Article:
Can Big Data help Governments deliver better services?

April 3, 2017


The Indian Space Research Organization launched a flock of 104 satellites into space over the course of 18 minutes on February 15, 2017.

Indian Space Research Organization

  • Understanding big data involves deeper collaboration with the public and private sectors on data with private sector, academia, and NGOs to be effective
  • Big data means big analysis. Governments will need to encourage specialized education and training of analytical talent to fulfill the increased demand in the workforce for data scientists and engineers
  • Big data needs strong institutional arrangements, including technical and legal frameworks that create the conditions ethical and responsible use of big data for policy and service innovation

“Government of the Future” was the theme of this year’s World Government Summit (WGS) in Dubai. The annual WGS is three-day international high-level conference hosted by the United Arab Emirates (UAE) with more than 4,000 participants, and over 100 distinguished global leaders from over 120 countries.

Keynotes from World Bank Group President, Jim Yong Kim, IMF Managing Director, United Nations Secretary-General Antonio Gutteres; IMF Managing Director, Christine Lagarde, and UNDP Administrato, Helen Clark, interchanged with insights from private sector visionaries, Elon Musk CEO of Tesla and Space X and Reid Hoffman, CEO of LinkedIn, and highlighted the rapid and accelerating pace of change confronting governments all over the world. A world in which artificial intelligence, augmented reality, micro-satellites, self-driving cars and personal aerial vehicles are either production ready, or will be much sooner than expected.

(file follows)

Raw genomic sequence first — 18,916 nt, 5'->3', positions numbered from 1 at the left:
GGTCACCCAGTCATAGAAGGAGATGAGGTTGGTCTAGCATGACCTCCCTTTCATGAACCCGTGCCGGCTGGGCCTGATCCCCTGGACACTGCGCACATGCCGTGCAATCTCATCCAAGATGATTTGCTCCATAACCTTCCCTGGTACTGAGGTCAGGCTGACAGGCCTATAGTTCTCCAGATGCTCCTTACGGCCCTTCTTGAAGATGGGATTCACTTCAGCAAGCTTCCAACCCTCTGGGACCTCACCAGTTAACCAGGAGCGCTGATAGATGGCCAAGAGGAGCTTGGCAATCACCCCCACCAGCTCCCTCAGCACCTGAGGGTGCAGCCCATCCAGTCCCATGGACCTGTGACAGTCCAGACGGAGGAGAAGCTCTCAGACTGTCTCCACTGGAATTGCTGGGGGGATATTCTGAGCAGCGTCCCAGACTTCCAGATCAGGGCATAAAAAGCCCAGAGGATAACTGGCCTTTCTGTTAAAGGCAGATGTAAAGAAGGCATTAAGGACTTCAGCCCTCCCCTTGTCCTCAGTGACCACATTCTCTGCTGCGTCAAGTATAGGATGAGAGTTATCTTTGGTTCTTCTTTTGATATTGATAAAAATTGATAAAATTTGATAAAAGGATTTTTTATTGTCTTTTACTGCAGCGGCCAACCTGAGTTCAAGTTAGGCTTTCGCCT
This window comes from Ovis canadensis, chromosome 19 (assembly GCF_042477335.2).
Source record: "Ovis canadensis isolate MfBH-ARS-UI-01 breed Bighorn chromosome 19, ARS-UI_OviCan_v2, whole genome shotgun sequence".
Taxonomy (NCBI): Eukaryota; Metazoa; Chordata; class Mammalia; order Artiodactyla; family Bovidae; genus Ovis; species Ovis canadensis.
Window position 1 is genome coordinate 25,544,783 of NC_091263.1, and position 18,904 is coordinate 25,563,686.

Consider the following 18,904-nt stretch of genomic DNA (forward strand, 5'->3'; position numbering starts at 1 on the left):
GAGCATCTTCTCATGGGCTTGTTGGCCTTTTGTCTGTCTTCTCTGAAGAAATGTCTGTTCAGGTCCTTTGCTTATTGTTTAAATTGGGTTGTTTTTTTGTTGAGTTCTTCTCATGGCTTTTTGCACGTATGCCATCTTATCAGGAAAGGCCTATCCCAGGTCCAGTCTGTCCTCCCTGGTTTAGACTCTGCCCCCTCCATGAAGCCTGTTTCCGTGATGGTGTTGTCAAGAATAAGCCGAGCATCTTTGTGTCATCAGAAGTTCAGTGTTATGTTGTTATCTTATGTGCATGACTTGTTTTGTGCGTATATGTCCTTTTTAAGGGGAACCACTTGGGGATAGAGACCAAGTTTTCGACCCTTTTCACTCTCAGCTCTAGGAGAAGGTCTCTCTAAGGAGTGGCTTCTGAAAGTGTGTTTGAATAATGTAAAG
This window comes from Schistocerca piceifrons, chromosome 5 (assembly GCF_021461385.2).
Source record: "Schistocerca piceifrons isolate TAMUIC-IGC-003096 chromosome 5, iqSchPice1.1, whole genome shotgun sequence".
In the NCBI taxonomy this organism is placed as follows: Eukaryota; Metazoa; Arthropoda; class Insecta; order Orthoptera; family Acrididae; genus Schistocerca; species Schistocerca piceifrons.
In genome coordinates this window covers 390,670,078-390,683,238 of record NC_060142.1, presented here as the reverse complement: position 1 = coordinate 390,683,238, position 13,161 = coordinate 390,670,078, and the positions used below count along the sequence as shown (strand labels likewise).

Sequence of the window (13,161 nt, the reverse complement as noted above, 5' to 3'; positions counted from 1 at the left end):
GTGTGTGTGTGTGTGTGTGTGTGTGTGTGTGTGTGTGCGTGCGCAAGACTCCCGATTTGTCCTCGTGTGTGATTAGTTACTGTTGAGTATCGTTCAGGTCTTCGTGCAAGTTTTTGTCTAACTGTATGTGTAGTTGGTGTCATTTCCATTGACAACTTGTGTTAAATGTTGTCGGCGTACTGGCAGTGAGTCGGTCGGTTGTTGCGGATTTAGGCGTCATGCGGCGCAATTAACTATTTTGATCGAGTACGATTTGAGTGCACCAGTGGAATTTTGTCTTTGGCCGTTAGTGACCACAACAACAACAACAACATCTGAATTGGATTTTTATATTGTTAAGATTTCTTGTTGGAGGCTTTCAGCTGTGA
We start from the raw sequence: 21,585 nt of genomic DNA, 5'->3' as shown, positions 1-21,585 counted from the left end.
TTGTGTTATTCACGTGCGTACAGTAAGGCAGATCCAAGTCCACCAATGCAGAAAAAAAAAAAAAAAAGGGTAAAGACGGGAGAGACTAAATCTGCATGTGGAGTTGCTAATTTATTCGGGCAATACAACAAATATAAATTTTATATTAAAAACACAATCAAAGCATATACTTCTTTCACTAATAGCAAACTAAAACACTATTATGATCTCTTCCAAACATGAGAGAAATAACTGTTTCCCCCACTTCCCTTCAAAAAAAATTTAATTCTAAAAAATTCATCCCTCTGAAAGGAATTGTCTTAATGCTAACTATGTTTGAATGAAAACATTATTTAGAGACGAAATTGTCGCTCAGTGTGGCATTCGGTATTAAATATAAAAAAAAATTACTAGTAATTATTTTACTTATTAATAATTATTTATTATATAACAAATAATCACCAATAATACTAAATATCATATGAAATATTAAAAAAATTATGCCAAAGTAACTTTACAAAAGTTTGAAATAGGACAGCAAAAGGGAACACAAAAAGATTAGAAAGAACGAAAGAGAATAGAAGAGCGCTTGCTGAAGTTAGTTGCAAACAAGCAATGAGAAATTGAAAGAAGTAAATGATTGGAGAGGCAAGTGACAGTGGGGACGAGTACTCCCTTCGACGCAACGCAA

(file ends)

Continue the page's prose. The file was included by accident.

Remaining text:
This was a fitting backdrop for the World Bank’s high-level panel and technical workshop on the topic of “Big Data: The Next Frontier of Government”. Organized by the Bank’s Global Governance Practice and Big Data team, the panel was moderated by BBC technology correspondent, Rory Cellen-Jones.

Cellen-Jones opened with a story about a day he spent without technology or any big data—a day without his smart phone apps, no credit card transaction, no loyalty points, no Google Search, Netflix, not even public transport. Rory did not have a great day!

Big data is a term widely used to describe the exponential growth of data, particularly the data flowing from mobile phones, satellites, ground sensors, and social media. It also explains the rise of the computing technologies and algorithms that use big data for valuable insights. In the public sector, big data typically refers to the use of non-traditional data sources and data innovations to make government solutions more responsive and effective. 

Joining the panel to discuss how big data can contribute to smarter, more responsive public services, policy design, and civic engagement were:

●        Cheow Hoe Chan, Government Chief Information Officer, Singapore

●        Brandon Barnett, Director of Corporate Strategy, Intel Corporation